A great deal of useful conversation during Linux Foundation Collaboration Summit 2010 (LFCS2010) earlier this year revolved around what a MeeGo community should look like. There are of course numerous aspects to this but for now I want to focus on three only: what sort of constituency would best benefit MeeGo, how could the website structure reflect, support and encourage that constituency, and what might this mean for maemo.org.
It might be helpful for the reader to browse through threads under Community Matters at the MeeGo discussion forum, as I will be referring to points raised there. However, that won’t be necessary for a high-level perspective. Regardless, a community is actually taking shape so I think it’s time to discuss a few subjects.
For members only
There’s been some debate amongst maemo.org and MeeGo community members over what actually constitutes a community in general, and more specifically, how a community arising around Maemo/MeeGo endeavors should look. Opinions range from “every one creating an account is automatically a member” to “only those actively contributing quantifiable work are members”.
I lean toward the latter (with the caveat that not all useful contributions are easily quantifiable). As an analogy, we can compare a physical neighborhood comprised of home buyers and renters. Buyers tend to take a high interest in improving the home’s value; renters tend to only reside in any given one a short while and it typically makes no sense for them to invest in that. (note: this is neither an endorsement nor indictment of either).
Planning and zoning
Quim Gil conducted a very good interactive presentation at LFCS2010 that described the roles, functions and general structure of the emerging MeeGo community. I tacked onto that recently by drawing up my own interpretation, and then refining that based on community input. The latest rendition is below:
This was met with a mixed reception and the conversation around it quickly died. The main hangup was over member groups, a feature of the vbulletin forum software. Some see value in letting community members strive for and adopt titles that suit their interests. Others see that as unnecessary or even divisive. The MeeGo Greeters program has found acceptance and I will push for a forum group supporting that activity at the very least (UPDATE: group created).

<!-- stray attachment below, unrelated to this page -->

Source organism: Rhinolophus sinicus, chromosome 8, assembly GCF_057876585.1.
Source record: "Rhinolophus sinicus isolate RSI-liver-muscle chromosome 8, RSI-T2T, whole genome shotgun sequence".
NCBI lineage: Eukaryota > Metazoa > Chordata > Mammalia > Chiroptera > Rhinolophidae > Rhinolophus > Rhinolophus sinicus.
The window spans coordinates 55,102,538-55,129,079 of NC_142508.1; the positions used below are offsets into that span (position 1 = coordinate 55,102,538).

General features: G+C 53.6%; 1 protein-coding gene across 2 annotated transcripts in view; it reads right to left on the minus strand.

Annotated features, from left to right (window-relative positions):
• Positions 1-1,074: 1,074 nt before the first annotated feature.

At maemo.org we tried a little experiment to see if adding resource links to forum posters’ signatures could help newcomers. We didn’t quantify the effectiveness of the effort, but participation was enthusiastic and feedback highly positive.
We just recently introducd the idea into MeeGo, where it has also been quickly welcomed. The MeeGo community is much younger than maemo.org was when we created the concept, but I think that works in our favor now. MeeGo Greeters will be seen as a natural part of the social structure and we can easily, organically grow the effort as the community grows.
A highly popular presentation at LFCS2010 was the keynote by Josh Berkus: How to Prevent Community: Making Sure Your Pond Stays Small. Josh outlined with gently sarcastic humor the sort of mistakes that poison and even kill communities, especially those built around open source endeavors.
The 2600Hz blog riffs on Josh’s theme with an article specific to MeeGo. I’ll leave it to the reader to judge the validity of the analysis there.
A place for maemo.org
The question of course remains, what is the future of maemo.org? Unfortunately that’s answered by a great big “it depends”. It’s too early to close any doors completely, but at the same time, MeeGo has been named as the future so it would only be natural for Maemo to experience a slow fade.
At the same time, though, work continues on a community distribution of Maemo 4 (Diablo) which will ensure that at least the lives of N800s and N810s can be extended. Harmattan could do the same for N900s (although at this point I question its actual usefullness). But ultimately, those devices will wear out and their replacements will be designed around MeeGo. At some point, and it’s difficult to determine when, the Maemo community will shrink to a size too small for Nokia to justify supporting with infrastructure and personnel. At that time the remaining community will have to find some way to sustain itself or, like so many predecessors, accept a slow fade into the sunset.
I’ll conclude on an optimistic note. There’s been a great deal of buzz around MeeGo’s first international conference to be held November 15 through 17 this year. The big event will of course be measured against previous examples, especially the energetic Maemo Summit 2009 held in Amsterdam, but it will certainly have its unique aspects that can’t be compared. The tone will be set by the key sponsors and develop around the accepted talks and myriad attendees. I’m confident that both Nokia and Intel are going to kick this off in a big way, and can’t wait to see how that manifests.
LFCS2010 introduced the MeeGo community. The outcome of MeeGo Conference 2010 (MC2010), along with member contributions of course, will go a long way toward shaping it.